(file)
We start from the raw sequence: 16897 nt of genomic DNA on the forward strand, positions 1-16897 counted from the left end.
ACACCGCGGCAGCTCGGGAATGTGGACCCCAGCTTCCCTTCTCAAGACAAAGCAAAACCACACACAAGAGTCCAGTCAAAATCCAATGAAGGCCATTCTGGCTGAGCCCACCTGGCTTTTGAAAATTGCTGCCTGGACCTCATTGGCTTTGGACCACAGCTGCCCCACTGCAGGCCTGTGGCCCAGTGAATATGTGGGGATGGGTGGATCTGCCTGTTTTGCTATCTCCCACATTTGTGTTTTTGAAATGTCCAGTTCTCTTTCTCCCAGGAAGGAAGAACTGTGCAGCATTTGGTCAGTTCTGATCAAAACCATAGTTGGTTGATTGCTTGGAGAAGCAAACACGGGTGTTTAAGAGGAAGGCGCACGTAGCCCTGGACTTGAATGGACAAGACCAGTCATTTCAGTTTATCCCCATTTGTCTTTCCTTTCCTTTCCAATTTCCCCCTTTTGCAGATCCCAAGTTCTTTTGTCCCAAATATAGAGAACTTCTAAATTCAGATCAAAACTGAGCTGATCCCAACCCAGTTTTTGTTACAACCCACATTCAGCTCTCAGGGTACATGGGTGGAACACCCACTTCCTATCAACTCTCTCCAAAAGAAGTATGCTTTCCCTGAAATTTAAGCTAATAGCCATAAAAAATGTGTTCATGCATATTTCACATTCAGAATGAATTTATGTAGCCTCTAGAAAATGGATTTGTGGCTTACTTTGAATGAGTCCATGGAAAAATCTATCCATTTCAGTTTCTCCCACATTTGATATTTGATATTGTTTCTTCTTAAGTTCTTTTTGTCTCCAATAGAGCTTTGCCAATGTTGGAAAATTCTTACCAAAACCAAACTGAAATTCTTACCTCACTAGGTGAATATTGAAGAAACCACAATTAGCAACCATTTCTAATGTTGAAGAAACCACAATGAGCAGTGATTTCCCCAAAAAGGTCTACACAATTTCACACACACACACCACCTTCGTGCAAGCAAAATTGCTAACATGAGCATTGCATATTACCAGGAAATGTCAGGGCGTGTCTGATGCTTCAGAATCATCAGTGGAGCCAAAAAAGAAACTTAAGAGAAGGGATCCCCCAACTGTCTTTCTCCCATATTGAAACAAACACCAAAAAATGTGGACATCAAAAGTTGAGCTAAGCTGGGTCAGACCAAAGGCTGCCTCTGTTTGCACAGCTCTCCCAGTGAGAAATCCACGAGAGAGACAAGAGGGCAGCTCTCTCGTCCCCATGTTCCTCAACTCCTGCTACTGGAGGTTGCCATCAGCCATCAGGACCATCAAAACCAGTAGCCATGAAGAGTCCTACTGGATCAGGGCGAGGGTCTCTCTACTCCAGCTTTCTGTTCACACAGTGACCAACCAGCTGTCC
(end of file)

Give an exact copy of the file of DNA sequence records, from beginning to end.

We start from the raw sequence: 16897 nt of genomic DNA on the forward strand, positions 1-16897 counted from the left end.
ACACCGCGGCAGCTCGGGAATGTGGACCCCAGCTTCCCTTCTCAAGACAAAGCAAAACCACACACAAGAGTCCAGTCAAAATCCAATGAAGGCCATTCTGGCTGAGCCCACCTGGCTTTTGAAAATTGCTGCCTGGACCTCATTGGCTTTGGACCACAGCTGCCCCACTGCAGGCCTGTGGCCCAGTGAATATGTGGGGATGGGTGGATCTGCCTGTTTTGCTATCTCCCACATTTGTGTTTTTGAAATGTCCAGTTCTCTTTCTCCCAGGAAGGAAGAACTGTGCAGCATTTGGTCAGTTCTGATCAAAACCATAGTTGGTTGATTGCTTGGAGAAGCAAACACGGGTGTTTAAGAGGAAGGCGCACGTAGCCCTGGACTTGAATGGACAAGACCAGTCATTTCAGTTTATCCCCATTTGTCTTTCCTTTCCTTTCCAATTTCCCCCTTTTGCAGATCCCAAGTTCTTTTGTCCCAAATATAGAGAACTTCTAAATTCAGATCAAAACTGAGCTGATCCCAACCCAGTTTTTGTTACAACCCACATTCAGCTCTCAGGGTACATGGGTGGAACACCCACTTCCTATCAACTCTCTCCAAAAGAAGTATGCTTTCCCTGAAATTTAAGCTAATAGCCATAAAAAATGTGTTCATGCATATTTCACATTCAGAATGAATTTATGTAGCCTCTAGAAAATGGATTTGTGGCTTACTTTGAATGAGTCCATGGAAAAATCTATCCATTTCAGTTTCTCCCACATTTGATATTTGATATTGTTTCTTCTTAAGTTCTTTTTGTCTCCAATAGAGCTTTGCCAATGTTGGAAAATTCTTACCAAAACCAAACTGAAATTCTTACCTCACTAGGTGAATATTGAAGAAACCACAATTAGCAACCATTTCTAATGTTGAAGAAACCACAATGAGCAGTGATTTCCCCAAAAAGGTCTACACAATTTCACACACACACACCACCTTCGTGCAAGCAAAATTGCTAACATGAGCATTGCATATTACCAGGAAATGTCAGGGCGTGTCTGATGCTTCAGAATCATCAGTGGAGCCAAAAAAGAAACTTAAGAGAAGGGATCCCCCAACTGTCTTTCTCCCATATTGAAACAAACACCAAAAAATGTGGACATCAAAAGTTGAGCTAAGCTGGGTCAGACCAAAGGCTGCCTCTGTTTGCACAGCTCTCCCAGTGAGAAATCCACGAGAGAGACAAGAGGGCAGCTCTCTCGTCCCCATGTTCCTCAACTCCTGCTACTGGAGGTTGCCATCAGCCATCAGGACCATCAAAACCAGTAGCCATGAAGAGTCCTACTGGATCAGGGCGAGGGTCTCTCTACTCCAGCTTTCTGTTCACACAGTGACCAACCAGCTGTCC